Survival Fishing - Fishing for Food in a Hunger Survival Situation


Survival fishing is one of the easiest and cheapest ways of putting food on the table. You may not be a fan of fish but the tools and the skill required to take down a deer or elk make it a daunting task in any survival situation. Even rabbits are going to be a challenge when you have to put a lot of time and effort into building a snare and finding a path that rabbits are likely to travel on.

Fish are just a much easier prey and can be found almost anywhere.

Saving Your Energy

The longer you go without protein from different foods the weaker you are going to get and the harder the task is of finding food. Right away you should go about securing enough drinking water and food before you start experiencing the effect from not having enough. Unless you’re a skilled hunter with the tools to get the job done, you should rely on fishing.

A Simple Survival Fishing Kit

Before any disaster strikes you should already have a simple survival fishing kit. Your kit should include monofilament, or fishing line, weights, and hooks for the bare minimum. 

  • Don’t worry about having a stringer to keep your fish on. It’s super easy to make one out of a stick with a fork in it. 
  • You don’t have to have weights but they come in handy for getting your bait down to the fish if you are fishing in a moving stream or brook. In still water like a pond, the weight of the hook and bait will do the work absent a weight.
  • When it comes to hooks use a very small bait hook, size 12 or 14 work well. After all, you’re not going for size here, small fish will do nicely. If your hook is too large you will miss out on plenty of edible sized fish and it takes much longer to outwit the larger wiser more experienced fish.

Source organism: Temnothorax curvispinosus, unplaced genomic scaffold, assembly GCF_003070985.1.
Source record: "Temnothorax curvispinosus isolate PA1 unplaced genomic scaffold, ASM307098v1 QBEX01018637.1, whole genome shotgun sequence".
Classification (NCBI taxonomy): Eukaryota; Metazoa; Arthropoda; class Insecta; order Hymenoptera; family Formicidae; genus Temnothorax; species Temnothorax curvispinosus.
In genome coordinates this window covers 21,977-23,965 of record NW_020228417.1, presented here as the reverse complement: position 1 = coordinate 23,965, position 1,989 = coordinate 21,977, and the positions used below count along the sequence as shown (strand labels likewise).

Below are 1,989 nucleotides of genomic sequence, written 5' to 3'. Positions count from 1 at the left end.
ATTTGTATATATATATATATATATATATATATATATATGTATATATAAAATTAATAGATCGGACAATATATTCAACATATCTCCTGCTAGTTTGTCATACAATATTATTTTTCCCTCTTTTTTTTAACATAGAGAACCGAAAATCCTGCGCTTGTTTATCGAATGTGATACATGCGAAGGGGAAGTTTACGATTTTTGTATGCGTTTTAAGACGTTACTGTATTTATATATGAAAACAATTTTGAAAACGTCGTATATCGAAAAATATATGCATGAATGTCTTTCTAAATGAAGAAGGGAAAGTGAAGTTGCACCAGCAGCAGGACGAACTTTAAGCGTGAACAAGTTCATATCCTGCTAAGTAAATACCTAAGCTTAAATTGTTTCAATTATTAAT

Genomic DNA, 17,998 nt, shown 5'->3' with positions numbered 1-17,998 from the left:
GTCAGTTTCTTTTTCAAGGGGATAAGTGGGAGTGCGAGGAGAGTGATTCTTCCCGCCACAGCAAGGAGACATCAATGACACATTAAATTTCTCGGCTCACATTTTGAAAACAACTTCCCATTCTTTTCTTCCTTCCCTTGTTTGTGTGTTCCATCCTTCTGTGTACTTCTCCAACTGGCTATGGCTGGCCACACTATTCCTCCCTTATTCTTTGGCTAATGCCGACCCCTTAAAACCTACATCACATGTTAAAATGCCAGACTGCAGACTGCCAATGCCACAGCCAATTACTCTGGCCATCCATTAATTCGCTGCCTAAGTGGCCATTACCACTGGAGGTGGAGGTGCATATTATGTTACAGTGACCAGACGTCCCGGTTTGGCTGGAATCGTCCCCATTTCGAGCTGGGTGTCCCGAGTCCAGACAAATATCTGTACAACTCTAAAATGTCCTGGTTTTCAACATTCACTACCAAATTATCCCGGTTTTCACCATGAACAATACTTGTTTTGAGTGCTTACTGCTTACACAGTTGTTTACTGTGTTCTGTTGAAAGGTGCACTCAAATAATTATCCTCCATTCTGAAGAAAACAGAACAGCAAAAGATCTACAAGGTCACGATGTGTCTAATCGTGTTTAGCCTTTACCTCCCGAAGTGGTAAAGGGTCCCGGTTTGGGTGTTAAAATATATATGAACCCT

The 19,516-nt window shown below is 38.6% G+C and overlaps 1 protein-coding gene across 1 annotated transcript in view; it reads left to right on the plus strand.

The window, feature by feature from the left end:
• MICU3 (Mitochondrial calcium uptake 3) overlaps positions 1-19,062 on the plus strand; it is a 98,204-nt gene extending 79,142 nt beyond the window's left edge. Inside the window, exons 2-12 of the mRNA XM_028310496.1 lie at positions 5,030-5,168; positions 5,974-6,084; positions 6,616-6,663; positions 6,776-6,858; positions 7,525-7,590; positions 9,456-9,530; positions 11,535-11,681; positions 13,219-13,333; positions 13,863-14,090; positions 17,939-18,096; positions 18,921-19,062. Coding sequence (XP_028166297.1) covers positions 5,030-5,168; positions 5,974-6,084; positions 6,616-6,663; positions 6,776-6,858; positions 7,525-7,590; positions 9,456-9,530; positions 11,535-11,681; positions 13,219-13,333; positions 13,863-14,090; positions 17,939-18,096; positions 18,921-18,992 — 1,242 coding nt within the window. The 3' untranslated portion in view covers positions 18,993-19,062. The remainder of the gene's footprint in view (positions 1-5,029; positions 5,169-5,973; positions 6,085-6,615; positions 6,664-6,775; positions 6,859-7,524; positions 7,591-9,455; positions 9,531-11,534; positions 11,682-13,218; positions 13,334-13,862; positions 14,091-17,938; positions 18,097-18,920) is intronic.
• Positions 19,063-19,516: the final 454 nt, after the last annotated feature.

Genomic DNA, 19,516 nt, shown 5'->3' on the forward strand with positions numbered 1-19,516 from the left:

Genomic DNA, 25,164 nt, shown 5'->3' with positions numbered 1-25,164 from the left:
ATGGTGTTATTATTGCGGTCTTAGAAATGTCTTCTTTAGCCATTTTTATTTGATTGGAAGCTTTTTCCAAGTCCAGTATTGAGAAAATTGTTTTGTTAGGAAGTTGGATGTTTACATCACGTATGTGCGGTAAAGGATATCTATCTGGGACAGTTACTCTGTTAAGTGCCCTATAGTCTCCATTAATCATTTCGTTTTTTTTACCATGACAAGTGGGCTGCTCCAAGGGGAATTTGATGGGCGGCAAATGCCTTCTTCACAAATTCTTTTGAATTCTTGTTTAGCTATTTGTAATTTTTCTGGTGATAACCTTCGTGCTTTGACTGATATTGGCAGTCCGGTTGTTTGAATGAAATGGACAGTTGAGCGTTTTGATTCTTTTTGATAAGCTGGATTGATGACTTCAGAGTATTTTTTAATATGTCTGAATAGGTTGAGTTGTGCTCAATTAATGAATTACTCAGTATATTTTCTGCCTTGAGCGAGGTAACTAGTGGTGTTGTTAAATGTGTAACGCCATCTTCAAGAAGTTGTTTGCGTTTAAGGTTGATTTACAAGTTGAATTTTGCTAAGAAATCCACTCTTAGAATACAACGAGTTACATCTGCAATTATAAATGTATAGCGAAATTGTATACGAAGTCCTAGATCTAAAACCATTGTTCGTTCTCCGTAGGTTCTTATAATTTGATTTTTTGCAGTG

• You don’t really have to worry about a fishing pole or reel. Getting your hook out in the depths where big fish are is not necessary. Go for the easy pickings close in to shore and you can use just line, or line and a 6 foot stick for that.


Some people like to keep bait in their survival fishing kits but it’s almost always better to dig up bait near where you are going to be fishing. The critters you can dig out of the mud are going to be the ones the fish are used to seeing and feeding on so they will be more likely to take your bait. Introducing unfamiliar bait is more likely to drive fish away from your hook.

Live bait is no guarantee of catching fish. If you do have a survival kit already prepared and have it with you it would be nice to have a few spinners and other lures. Some fish like trout found in most mountain streams and lakes need more action to spur their interest. Since survival fishing takes time, it’s a good idea to set up more than one type of bait or fishing device. If you can set up 2-3 different ones you may be able to spend time doing things like making a fire while you are waiting for fish to bite.

It’s Not Sport Fishing

If you have never ever fished before, put together a very simple kit covering all the basics. Then when you next vacation, take a day out and use the basic kit to go fishing. Get the kids involved and make a day of it, use this exercise day to see what’s working and what’s failing.  If the day is a complete disaster – don’t worry it’s been a day well spent. Re-assemble your kit and skills and also ask for tips from people you know who fish – what equipment and tips do they use?

Survival fishing is not sport fishing so don’t get bogged down trying to be fair about it. Use any method you can dream up to catch fish even if it means smashing them with large rocks. The only goal here is to catch a fish of any size so use any means necessary. You will find that surviving will be much easier on a full stomach. Hunger is distracting and demoralizing, both can be detrimental to survival.

Return from Survival Fishing to SHTF Survival

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